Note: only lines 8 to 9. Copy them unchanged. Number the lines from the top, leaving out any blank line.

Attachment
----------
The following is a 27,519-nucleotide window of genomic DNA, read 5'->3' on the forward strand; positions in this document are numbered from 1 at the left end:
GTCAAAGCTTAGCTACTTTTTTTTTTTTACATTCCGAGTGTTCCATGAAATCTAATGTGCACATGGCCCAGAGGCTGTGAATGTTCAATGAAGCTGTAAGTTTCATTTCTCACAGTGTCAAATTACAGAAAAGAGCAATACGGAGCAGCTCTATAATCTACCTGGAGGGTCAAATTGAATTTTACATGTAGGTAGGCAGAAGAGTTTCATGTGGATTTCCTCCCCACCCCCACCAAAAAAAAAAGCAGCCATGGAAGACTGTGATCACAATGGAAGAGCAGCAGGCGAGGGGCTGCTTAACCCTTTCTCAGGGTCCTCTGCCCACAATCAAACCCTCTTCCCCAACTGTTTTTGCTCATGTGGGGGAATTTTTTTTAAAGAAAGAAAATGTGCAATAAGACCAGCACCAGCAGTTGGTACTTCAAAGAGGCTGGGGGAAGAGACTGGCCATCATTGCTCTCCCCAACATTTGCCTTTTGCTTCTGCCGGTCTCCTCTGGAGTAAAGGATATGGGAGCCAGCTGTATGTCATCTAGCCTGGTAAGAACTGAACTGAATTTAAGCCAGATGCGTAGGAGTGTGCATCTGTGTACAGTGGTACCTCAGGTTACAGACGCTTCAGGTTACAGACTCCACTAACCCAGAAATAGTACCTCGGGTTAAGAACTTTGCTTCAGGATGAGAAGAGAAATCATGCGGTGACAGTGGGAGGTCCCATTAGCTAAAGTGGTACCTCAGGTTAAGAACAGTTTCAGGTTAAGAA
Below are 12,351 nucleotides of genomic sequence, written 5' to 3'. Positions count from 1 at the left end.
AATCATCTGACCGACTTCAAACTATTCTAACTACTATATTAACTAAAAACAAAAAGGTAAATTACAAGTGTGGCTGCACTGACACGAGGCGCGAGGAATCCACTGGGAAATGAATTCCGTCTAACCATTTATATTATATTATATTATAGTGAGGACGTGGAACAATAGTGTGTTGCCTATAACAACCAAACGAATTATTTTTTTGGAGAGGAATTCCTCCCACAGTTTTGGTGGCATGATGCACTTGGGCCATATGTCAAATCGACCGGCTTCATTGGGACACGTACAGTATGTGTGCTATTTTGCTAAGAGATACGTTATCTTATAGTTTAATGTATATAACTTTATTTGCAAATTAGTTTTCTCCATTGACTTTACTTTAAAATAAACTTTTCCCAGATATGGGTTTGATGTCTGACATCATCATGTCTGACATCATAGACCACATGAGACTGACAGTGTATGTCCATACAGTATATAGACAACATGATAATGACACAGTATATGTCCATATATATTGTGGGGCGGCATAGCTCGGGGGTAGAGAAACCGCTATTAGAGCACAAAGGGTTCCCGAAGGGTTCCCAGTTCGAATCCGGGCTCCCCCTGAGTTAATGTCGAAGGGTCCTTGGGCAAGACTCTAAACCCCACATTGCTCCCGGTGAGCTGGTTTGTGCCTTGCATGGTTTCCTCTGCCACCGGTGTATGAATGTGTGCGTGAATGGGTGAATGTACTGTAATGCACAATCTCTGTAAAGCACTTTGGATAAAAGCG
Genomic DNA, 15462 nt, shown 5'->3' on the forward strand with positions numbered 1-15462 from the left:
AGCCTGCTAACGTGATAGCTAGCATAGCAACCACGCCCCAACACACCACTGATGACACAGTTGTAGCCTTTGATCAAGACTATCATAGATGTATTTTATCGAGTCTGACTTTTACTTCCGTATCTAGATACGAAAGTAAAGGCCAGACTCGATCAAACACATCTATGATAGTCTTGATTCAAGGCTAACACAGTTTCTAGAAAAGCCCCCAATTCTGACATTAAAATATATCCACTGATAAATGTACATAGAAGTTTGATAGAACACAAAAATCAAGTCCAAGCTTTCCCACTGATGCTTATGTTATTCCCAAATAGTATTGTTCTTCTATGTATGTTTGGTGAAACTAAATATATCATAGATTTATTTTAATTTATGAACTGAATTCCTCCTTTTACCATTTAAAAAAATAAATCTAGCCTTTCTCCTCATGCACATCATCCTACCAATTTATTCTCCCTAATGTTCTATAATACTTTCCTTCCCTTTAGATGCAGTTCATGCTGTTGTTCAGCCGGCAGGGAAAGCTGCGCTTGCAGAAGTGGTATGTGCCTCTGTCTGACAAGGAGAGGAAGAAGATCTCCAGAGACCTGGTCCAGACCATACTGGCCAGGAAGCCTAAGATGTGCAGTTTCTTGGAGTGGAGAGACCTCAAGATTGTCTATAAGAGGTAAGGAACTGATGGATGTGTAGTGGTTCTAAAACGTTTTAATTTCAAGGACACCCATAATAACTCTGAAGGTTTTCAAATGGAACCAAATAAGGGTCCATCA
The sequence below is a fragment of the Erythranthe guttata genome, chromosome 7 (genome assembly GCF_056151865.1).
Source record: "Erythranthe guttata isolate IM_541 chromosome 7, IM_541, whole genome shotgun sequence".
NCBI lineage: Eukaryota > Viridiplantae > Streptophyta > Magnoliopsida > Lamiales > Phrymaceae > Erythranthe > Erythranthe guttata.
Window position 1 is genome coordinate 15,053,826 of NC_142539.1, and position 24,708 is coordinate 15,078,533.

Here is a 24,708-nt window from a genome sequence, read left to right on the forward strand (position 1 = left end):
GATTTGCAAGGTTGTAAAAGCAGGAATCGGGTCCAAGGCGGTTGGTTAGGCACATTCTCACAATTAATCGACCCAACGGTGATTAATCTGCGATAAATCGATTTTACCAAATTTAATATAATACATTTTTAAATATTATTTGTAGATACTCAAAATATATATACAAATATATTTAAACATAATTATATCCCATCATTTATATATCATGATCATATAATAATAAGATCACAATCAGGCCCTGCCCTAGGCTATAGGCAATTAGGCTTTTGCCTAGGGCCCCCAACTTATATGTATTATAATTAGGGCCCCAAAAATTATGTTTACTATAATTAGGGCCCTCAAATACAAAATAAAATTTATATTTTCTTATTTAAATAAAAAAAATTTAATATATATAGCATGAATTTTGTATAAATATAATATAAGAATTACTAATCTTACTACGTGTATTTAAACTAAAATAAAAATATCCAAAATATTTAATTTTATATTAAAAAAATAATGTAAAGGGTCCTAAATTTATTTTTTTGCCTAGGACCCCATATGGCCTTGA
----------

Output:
Source record: "Erythranthe guttata isolate IM_541 chromosome 7, IM_541, whole genome shotgun sequence".
NCBI lineage: Eukaryota > Viridiplantae > Streptophyta > Magnoliopsida > Lamiales > Phrymaceae > Erythranthe > Erythranthe guttata.